In the first decades after independence in 1980, kastom--indigenous knowledge and practice--became a key marker of ni-Vanuatu identity. However, it was almost entirely concerned with men. Then in 1991 the Vanuatu Cultural Centre initiated a project that focused on women's knowledge and skill in producing plaited pandanus textiles (mats) on the island of Ambae in north Vanuatu. This acknowledgment that "women have kastom too," widely welcomed by rural ni-Vanuatu, was a significant step in establishing women's kastom. Lissant Bolton's account of this important but undocumented period considers the circumstances that led to these events and analyzes their effects on Ambae. Her ethnography of women's production and use of plaited pandanus textiles shows a changing world whereby colonial and missionary ideas about the position of women and feminist discourses on women's rights have engaged with specific, kinship-based constructions of gender to create contemporary ni-Vanuatu views on the position of women.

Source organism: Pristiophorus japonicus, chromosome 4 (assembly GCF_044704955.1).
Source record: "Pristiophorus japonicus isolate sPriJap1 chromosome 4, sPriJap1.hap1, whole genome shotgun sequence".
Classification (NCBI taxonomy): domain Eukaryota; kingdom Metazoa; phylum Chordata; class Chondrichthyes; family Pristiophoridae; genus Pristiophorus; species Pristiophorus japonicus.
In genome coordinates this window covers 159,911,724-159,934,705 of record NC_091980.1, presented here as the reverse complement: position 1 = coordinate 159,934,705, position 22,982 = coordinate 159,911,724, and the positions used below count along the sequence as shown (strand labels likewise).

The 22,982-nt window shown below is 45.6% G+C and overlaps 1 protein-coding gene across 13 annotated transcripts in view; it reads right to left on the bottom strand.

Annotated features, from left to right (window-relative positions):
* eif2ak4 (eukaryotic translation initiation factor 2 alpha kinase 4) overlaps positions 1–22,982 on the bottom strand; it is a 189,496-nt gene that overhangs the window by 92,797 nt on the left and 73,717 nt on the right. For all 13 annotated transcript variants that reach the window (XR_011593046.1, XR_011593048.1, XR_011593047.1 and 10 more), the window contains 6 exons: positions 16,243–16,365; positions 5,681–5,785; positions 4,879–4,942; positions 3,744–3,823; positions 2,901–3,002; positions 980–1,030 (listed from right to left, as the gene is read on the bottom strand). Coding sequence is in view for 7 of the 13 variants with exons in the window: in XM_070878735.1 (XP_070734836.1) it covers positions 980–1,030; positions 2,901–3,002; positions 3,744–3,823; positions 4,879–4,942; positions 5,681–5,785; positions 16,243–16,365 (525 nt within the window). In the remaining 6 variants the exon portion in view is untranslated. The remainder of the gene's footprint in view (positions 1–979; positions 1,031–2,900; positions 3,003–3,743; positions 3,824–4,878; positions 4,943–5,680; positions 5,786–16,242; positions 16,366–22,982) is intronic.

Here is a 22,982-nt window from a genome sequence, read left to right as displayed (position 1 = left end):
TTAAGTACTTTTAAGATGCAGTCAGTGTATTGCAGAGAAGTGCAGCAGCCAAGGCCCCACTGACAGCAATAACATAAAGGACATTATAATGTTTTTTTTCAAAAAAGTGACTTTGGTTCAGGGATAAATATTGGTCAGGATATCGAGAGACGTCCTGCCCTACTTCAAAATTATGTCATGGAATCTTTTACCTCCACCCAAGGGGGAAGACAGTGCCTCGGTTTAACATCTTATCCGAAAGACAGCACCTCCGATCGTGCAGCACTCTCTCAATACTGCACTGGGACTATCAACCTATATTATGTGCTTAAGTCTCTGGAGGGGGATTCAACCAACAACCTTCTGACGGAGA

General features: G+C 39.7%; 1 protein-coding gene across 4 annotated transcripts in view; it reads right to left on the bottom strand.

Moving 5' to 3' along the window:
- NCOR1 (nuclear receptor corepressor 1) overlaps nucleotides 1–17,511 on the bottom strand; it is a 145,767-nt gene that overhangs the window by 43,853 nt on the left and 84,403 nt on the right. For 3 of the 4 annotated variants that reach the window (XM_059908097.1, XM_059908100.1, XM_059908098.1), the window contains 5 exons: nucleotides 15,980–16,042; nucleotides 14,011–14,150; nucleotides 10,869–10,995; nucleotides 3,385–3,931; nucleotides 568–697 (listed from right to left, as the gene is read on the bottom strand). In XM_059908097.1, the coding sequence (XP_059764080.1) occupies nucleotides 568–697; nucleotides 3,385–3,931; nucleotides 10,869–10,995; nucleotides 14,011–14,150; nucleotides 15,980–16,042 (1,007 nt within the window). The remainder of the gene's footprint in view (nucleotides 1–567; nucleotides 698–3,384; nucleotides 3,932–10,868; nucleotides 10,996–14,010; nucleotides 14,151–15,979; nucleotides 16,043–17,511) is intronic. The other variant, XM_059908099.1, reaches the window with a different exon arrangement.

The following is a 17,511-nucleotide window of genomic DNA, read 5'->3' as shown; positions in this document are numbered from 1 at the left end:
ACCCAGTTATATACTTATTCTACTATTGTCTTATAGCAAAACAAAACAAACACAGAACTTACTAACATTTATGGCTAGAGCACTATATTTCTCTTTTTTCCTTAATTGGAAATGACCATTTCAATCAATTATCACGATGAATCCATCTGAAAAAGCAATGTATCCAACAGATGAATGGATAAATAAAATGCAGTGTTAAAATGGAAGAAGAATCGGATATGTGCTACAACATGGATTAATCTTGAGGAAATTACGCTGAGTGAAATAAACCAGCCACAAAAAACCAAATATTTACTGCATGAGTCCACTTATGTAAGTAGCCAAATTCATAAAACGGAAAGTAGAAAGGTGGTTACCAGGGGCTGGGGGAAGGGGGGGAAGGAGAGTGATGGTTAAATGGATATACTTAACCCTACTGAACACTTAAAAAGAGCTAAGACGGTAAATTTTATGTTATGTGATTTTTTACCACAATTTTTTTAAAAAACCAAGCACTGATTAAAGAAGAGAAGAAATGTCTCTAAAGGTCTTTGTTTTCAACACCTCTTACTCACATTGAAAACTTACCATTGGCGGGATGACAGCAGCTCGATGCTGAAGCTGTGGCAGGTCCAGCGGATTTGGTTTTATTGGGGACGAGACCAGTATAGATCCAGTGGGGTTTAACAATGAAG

Subjects: Art & Art History, Sociology
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